Although the United States Marine Corps is technically a sister service to the Navy, switching between the two doesn't come without its fair share of paperwork. Even though the two services are connected, transferring from the Navy to the Marine Corps is still considered an "inter-service transfer." To execute such a transfer, you will either need to wait out your enlistment contract prior to re-enlisting with the USMC or obtain a conditional release from your Navy service. Obtaining a conditional release requires direct approval from the Navy and can be denied depending on the service's situation and needs.

Speak with a Marine Corps recruiter. Explain the situation and inquire as to the current status of inter-service transfers, the availability of certain career fields and any other procedures or requires applicable to the specific situation. Remember, the USMC is not required to accept transfers -- even from the Navy. The service may very well not be processing conditional release requests at that moment or may not have a suitable career field or opportunity available.

Obtain a copy of DD Form 368. This is the form used to process conditional release requests. Work with the USMC recruiter to fill out Section I of the form. Sign the form in block 3D to acknowledge the request and date it in block 3E.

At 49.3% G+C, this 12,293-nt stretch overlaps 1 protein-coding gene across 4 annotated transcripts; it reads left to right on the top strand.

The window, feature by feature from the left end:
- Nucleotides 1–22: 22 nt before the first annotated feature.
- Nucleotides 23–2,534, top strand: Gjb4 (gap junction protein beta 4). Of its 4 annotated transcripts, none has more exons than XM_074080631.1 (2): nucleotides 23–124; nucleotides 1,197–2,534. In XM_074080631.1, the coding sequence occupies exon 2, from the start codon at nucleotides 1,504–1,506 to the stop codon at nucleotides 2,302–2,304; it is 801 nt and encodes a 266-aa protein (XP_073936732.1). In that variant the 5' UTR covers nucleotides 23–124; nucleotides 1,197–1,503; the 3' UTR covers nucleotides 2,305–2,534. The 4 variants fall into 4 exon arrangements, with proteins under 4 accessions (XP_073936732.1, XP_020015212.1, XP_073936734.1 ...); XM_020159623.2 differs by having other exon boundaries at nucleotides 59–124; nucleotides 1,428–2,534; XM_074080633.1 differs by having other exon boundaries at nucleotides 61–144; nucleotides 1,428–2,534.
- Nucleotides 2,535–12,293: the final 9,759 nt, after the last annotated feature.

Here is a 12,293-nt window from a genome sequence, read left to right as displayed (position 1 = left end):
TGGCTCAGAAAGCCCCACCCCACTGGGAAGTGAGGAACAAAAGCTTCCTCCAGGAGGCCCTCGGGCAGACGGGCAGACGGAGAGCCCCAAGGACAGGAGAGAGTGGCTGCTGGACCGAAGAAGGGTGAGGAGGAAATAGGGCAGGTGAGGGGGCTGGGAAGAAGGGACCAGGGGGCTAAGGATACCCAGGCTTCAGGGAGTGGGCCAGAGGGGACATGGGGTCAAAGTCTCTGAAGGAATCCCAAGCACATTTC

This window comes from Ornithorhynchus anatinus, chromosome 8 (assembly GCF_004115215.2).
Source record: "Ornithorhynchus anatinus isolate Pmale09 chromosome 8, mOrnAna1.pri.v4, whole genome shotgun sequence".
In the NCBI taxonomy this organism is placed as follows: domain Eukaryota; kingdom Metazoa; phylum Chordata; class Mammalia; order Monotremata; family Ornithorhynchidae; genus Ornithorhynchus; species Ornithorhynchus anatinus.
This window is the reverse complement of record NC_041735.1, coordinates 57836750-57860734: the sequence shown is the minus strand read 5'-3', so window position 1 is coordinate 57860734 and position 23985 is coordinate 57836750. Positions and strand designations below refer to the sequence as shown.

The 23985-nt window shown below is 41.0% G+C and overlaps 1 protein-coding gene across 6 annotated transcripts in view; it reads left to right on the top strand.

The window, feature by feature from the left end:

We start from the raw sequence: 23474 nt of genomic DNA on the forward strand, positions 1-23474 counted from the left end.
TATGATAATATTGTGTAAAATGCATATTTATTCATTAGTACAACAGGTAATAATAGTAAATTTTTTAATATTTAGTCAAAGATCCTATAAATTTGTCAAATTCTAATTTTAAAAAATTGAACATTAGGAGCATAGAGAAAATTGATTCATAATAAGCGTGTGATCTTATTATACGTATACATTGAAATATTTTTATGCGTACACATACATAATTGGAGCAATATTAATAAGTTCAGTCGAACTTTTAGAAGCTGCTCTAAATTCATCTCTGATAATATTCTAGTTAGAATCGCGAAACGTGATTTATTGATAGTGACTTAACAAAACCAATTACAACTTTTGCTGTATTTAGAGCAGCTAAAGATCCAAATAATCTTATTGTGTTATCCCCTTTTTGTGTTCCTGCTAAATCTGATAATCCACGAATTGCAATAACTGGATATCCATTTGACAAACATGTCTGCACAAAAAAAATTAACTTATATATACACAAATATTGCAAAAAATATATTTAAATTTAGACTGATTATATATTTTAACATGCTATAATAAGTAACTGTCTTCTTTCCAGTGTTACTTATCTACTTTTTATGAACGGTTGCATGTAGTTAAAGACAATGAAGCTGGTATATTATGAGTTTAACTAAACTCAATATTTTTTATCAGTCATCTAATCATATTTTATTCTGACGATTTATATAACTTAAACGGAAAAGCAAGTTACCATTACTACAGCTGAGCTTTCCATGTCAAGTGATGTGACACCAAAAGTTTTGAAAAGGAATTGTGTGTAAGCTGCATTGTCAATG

Wait as the form is forwarded to the Navy and a decision is made to grant or deny the request. The Navy will fill out Section II of the form and, if the request is denied, give a reason under Section IV.

Begin the process of enlisting into the Marine Corps if the release is approved. When approved, the Navy will send the form back to the recruiter certifying the conditional release and providing a date by which the transfer must be complete. The recruiter will fill out Section III of the form once the transfer is complete and send it back to the Navy to verify the transfer.

Tips

  • Keep the Navy chain of command informed of your status with the service. If a conditional release is granted, DD Form 368 requires that you notify your commander immediately and keep him informed (see Resources).

Warnings

  • Note that, if transferring into the Marine Corps, you will still need to complete basic recruit training despite having completed Navy boot camp.

    Talk with a commander or supervisor about any desire to transfer services. It can be helpful to have the support of superiors when attempting to secure a conditional release. Provided you are open about your intentions and have a positive track record, commanders may be willing to help.